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Homeland & Cybersecurity

The latest coverage of the Department of Homeland Security and cyber threats around the globe.

Sen. Ted Cruz, Texas Republican, said President Obama must come to Congress to authorize strikes in Syria. (Associated Press)

Dems block Cruz bill to strip U.S. citizenship from Islamic State defectors

By David Sherfinski - The Washington Times

Sen. Ted Cruz tried to get the Senate to consider a measure Thursday providing that any American who joins the fight with terrorist groups such as the Islamic State would immediately renounce their U.S. citizenship, but a Democratic senator objected, saying more time is necessary to weigh the significant constitutional issues it raises. Published September 18, 2014

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FILE - U.S. Customs and Border Protection Commissioner R. Gil Kerlikowske poses for photos after ringing the New York Stock Exchange closing bell, Tuesday, Aug. 5, 2014 file photo. Kerlikowske scheduled a news conference Thursday Sept. 18, 2014 in Washington to discuss what his office said were “developments toward CBP’s commitment to increase transparency and accountability.” (AP Photo/Richard Drew, File)

Border Patrol to test wearing cameras

- Associated Press

The U.S. Border Patrol will begin wearing cameras this year at its training academy, a test to see if the technology should be used in the field to blunt criticism about agents' use of force.

In this Jan. 29, 2014, photo, Director of National Intelligence James Clapper listens as he testifies on Capitol Hill in Washington, before the Senate Intelligence Committee hearing on current and projected national security threats against the U.S. Clapper, said this week that the loss of state secrets as a result of leaks by former National Security Agency analyst Edward Snowden was the worst in American history.  (AP Photo/Pablo Martinez Monsivais)

Intelligence director disputes allegations he lied

- Associated Press

James Clapper, the director of national intelligence, denied Thursday that he lied to Congress about government surveillance last year, and he rolled out a new national intelligence strategy that includes principles of ethics for intelligence officers.

FILE- In this June 2, 2014, file photo provided by the Monroe County Sheriff's Office Mufid Elfgeeh, of Rochester, N.Y., is shown. Elfgeeh, who was accused of plotting to kill members of the U.S. military and others, is now facing new charges that he tried to aid the Islamic State group in Syria and Iraq. (AP Photo/Monroe County Sheriff's Office, File)

NY man denies plotting to aid Islamic State group

Associated Press

A man accused of plotting to kill members of the U.S. military and others pleaded not guilty Thursday to new federal charges that he tried to aid the Islamic State group in Syria and Iraq.

Federal Bureau of Investigation Director James Comey, from left, Department of Homeland Security Secretary Jeh Johnson, and National Counterterrorism Center Director Matthew Olsen testify before the House Homeland Security Full Committee during a hearing on Capitol Hill in Washington, Wednesday, Sept. 17, 2014.  (AP Photo/Manuel Balce Ceneta)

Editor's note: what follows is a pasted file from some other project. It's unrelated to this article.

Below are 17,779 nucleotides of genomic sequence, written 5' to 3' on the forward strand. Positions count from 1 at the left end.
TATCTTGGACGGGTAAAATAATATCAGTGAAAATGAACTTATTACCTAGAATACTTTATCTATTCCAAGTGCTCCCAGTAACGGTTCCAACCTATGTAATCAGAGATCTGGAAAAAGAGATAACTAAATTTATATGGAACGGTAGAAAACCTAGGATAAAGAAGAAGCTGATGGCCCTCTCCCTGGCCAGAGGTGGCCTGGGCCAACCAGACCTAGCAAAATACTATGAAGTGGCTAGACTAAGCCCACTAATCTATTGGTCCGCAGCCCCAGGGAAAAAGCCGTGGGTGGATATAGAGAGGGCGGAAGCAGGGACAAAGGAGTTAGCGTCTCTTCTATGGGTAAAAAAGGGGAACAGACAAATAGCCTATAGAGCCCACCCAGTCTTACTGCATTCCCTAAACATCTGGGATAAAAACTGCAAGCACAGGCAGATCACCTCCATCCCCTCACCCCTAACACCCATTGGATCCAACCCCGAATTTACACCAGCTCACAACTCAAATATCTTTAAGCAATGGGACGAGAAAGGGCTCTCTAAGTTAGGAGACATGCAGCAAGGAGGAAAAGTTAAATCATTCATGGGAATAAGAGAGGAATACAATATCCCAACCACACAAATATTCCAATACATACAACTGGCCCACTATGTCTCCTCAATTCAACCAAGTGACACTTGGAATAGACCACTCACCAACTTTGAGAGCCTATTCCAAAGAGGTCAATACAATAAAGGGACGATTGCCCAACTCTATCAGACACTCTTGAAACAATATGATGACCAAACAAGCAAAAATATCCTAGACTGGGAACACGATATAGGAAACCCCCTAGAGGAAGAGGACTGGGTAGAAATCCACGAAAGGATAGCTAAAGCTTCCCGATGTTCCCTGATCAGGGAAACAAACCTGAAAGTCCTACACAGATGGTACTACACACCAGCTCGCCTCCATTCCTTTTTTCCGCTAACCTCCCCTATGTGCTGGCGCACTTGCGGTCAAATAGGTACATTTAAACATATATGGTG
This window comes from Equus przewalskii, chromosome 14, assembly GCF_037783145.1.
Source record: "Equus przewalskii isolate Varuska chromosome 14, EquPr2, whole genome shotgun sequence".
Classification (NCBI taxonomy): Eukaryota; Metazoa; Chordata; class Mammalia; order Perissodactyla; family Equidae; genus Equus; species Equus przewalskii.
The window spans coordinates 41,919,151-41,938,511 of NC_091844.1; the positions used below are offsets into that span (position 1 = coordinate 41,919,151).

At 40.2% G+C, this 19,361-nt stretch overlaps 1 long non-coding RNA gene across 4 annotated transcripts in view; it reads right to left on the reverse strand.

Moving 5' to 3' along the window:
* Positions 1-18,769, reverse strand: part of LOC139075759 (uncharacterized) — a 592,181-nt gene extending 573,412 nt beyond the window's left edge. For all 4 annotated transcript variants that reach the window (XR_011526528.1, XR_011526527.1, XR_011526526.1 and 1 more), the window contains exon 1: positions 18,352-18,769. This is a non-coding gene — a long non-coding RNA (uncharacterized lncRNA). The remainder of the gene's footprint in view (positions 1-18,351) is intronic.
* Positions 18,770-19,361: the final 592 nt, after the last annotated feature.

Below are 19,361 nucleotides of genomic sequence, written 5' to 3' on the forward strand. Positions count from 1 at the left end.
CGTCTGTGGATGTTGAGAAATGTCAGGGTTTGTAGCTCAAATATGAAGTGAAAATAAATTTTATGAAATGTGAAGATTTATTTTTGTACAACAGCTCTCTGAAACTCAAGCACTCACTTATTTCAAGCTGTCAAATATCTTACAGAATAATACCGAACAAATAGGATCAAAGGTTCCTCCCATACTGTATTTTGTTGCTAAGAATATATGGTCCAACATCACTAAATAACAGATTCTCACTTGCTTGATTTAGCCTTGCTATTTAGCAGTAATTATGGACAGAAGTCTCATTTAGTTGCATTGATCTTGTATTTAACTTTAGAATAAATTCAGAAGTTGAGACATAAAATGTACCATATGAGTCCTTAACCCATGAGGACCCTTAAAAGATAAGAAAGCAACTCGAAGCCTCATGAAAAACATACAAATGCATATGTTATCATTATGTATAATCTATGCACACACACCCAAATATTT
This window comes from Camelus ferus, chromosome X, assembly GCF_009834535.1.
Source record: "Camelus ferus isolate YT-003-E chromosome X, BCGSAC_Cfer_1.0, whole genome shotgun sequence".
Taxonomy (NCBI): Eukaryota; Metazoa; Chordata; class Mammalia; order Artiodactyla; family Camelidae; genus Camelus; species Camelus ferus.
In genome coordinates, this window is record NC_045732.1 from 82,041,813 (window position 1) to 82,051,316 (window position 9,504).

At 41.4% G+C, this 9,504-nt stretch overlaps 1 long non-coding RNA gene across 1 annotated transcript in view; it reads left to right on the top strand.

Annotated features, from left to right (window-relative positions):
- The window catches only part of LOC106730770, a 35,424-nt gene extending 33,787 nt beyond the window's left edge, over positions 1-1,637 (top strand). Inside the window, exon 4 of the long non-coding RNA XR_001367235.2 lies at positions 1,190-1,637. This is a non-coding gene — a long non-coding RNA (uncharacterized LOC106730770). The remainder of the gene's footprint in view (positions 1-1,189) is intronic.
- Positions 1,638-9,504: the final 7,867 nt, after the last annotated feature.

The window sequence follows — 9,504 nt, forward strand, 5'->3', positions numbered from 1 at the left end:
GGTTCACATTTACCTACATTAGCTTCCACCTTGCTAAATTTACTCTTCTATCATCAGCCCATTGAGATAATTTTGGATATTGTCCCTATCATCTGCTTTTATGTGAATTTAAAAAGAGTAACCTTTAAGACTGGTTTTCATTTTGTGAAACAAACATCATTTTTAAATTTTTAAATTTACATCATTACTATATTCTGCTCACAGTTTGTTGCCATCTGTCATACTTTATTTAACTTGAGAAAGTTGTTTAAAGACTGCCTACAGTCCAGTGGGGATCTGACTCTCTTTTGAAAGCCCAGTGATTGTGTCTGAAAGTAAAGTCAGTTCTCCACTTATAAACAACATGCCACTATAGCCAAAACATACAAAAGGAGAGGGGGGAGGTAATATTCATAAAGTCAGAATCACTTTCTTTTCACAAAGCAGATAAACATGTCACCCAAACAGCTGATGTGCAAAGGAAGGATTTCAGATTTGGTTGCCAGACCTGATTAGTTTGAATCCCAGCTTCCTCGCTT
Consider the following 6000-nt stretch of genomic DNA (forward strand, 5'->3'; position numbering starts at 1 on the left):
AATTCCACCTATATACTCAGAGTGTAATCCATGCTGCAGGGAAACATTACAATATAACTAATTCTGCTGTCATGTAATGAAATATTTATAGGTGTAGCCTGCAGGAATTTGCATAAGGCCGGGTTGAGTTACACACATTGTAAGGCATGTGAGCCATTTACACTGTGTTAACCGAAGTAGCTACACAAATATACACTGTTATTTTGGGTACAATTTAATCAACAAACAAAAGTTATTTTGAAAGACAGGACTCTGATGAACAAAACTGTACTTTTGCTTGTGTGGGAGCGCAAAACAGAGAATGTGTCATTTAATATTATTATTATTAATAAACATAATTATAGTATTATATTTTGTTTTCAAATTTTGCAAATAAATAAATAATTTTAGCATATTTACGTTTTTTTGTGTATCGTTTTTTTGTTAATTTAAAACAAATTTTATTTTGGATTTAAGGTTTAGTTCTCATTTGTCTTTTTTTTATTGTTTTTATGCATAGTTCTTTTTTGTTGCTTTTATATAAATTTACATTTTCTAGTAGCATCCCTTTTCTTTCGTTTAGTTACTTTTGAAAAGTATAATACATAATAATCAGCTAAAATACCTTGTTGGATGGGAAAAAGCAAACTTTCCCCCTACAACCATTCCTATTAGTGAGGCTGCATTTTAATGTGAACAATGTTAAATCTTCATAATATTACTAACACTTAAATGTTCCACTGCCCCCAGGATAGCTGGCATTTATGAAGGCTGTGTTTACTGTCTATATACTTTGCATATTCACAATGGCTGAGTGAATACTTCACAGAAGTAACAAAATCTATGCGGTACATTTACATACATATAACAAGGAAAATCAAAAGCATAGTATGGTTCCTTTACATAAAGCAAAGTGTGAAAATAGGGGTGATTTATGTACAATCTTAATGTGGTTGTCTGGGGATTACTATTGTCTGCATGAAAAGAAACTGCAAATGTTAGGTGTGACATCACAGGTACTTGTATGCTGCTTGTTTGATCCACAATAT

Jeh Johnson rebuffs Obama, backs Reagan on Libya visas ban

- The Washington Times

Homeland Security Secretary Jeh Johnson will not lift the ban that keeps Libyans from coming to study aviation or nuclear sciences in the U.S., he told Congress on Wednesday, pushing back against an initiative supported by the State Department and the White House.

FILE - In this July 16, 2014 file photo Minneapolis police officer Mike Kirchen talks with Mohamed Salat, left, and Abdi Ali at a community center where members of the Somali community gather in Minneapolis. The nationwide effort to stop a new wave of Westerners being recruited by terror groups, this time for Islamic State militant groups in Syria and Iraq, could take some cues from Minnesota. Attorney General Eric Holder said Monday,  Sept. 15, 2014 the Justice Department is launching a series of pilot programs to help detect American extremists looking to join terror organizations in countries like Syria and Iraq. (AP Photo/The Star Tribune, Jim Gehrz, File)

Anti-terror pilot brings hope to Minnesota Somalis

- Associated Press

A man who has long sought more resources to steer young members of Minnesota's large Somali community in positive directions said Wednesday he was excited to hear the Minneapolis-St. Paul area will participate in a federal pilot program to stop extremists from recruiting Americans to join foreign terror organizations.

Recent Opinion Columns

** FILE ** In this Oct. 13, 2013, file photo, Ailiana Tsarnaeva, sister of Boston Marathon bombing suspect Dzhokhar Tsarnaev, departs District Court in Boston's South Boston neighborhood. Tsarnaeva has been arrested in New York City for allegedly threatening to bomb a Harlem woman. Police say that she is charged with aggravated harassment for threatening the woman over the phone on Monday, Aug. 25. She was issued an appearance ticket and is due back in court on Sept. 30. (AP Photo/Steven Senne, File date corrected)

Deport the Tsarnaev sisters

The sisters Tsarnaev have been nothing but trouble. Double, bubbling trouble. While their Boston Marathon bomber brother Dzhokhar awaits trial this month for the bloody 2013 attacks that killed three and injured hundreds, his elder Chechen immigrant siblings Ailina and Bella remain on the loose in the United States after their own frequent run-ins with the law.

Illustration on TSA abuses by Alexander Hunter/The Washington Times

A cure for the common queue at the airport

The Transportation Security Administration (TSA) is legendary for not giving a hoot about the convenience or dignity of travelers who must pass through its airport gantlets.